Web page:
Level 3 Award in Carnivore Studies: Big Cats

Ofqual Code 603/7701/X
Guided Learning Hours 70
Enrolment will be valid for 2 years
Credits 10
Study mode Online
Start Date Anytime
Entry Criteria There are other no formal entry requirements for this qualification but learners must be aged 16 or over.
Assessment Method Online theory assessment at the end of each unit.
Total Qualification Time 100
Units 2
Award type Award

Course fees £350

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Course Description

In this Level 3 Award in Carnivore Studies: Big Cats, learners will have the opportunity to explore the diversity of carnivorous big cats found in the animal kingdom along with learning about their evolution, biology and behaviour.

The qualification also explores the principles of big cat conservation and how to ensure the welfare and appropriate care of carnivore big cats that are kept in captivity.

This Award qualification will be of use to those with an interest in carnivore species care and/or conservation and those working with wildlife either in a zoological setting (such as zookeepers, zoologists and animal keepers) or the conservation environment.

Following completion of the qualification, learner might progress onto higher level study, practical occupational training, a volunteering position or a career in the care and welfare or conservation of big cats.

Unit # 1

The Diversity of Carnivores: Big Cats

Learners will develop an understanding of how carnivorous big cats evolved and the different
biological features of present-day big cats. Learners will also understand natural carnivore
behaviours and appreciate the diversity of big cats and other carnivorous species.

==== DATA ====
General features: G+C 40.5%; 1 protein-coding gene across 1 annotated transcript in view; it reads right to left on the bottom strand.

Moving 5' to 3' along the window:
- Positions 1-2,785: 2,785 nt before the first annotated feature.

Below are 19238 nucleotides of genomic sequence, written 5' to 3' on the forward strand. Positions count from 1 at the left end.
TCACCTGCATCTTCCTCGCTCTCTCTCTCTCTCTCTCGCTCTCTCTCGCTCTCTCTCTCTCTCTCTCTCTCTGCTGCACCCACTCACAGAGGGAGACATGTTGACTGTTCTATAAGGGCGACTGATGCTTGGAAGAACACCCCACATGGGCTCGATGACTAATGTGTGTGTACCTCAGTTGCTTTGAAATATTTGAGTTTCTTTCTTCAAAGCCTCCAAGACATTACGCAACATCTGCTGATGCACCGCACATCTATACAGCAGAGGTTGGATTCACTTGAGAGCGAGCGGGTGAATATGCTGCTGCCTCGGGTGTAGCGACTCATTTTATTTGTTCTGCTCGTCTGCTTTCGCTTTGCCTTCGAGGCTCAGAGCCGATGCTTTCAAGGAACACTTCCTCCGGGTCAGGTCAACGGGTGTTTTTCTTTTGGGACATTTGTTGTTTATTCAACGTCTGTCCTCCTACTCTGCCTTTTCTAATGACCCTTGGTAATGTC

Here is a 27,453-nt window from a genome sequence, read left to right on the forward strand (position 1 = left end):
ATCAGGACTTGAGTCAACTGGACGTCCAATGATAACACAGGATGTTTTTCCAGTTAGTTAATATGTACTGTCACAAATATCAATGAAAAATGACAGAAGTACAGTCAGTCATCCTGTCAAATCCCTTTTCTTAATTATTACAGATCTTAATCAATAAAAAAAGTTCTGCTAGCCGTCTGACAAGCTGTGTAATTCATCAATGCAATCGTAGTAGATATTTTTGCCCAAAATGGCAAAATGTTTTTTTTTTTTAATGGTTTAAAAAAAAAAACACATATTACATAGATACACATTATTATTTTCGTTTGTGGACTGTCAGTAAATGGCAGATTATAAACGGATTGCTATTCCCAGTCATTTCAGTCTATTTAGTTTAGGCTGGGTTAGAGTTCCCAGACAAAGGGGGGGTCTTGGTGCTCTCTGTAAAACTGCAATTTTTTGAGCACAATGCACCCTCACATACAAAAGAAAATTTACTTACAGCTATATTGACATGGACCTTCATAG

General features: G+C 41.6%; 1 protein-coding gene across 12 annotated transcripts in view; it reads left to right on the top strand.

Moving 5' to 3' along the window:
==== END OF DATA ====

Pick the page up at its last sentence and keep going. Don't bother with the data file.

Unit # 2

The Principles of Carnivore Care and Conservation: Big Cats

The learner will understand the principles of captive big cat care and be able to relate captive care practices to carnivore health and welfare. The learner will also understand how conservation efforts are helping to protect big cat species.

Working with big cats

If you want to work with big cats and get as much hand on experience as possible, then working or volunteering at a zoo, wildlife park, reserve or rescue centre are great places to start.

Working in zoos, wildlife parks and rescue centres usually involves the daily care of animals, such as feeding, exercise, enrichment and training. Working directly with wild animals involves tough physical outdoor work. Confined animals need care twenty-four hours a day, seven days a week. You will need to be able to recognise when animals are unwell or are displaying unusual behaviours and pay attention to detail. Health and Safety requirements will also need to be carefully considered.

Working in the field with big cats such as on a game reserve or protected area can include conducting wildlife and ecological surveys, monitoring wildlife habitats and populations, protection and rescue of animals from natural and human-made disasters and rehabilitation of sick or injured animals.

Big Cat Conservation and the IUCN Red List

The International Union for the Conservation of Nature (IUCN) was established in 1948. It is the first international organisation dedicated to the conservation of our natural world.

The IUCN’s primary goal is the conservation and protection of biodiversity. To help with this, a global database called the IUCN Red List has been established. This is a comprehensive database detailing the varied species that inhabit our planet. The Red List provides an assessment of the extinction risk for each species (how likely that species is to die out and cease to exist).

The Red List is used by conservationists in decision-making, action planning and monitoring programmes. Lions, cheetahs and leopards are currently assessed as ‘vulnerable’, while tigers are classed as ‘endangered’ meaning that conservation work with these species is crucial.

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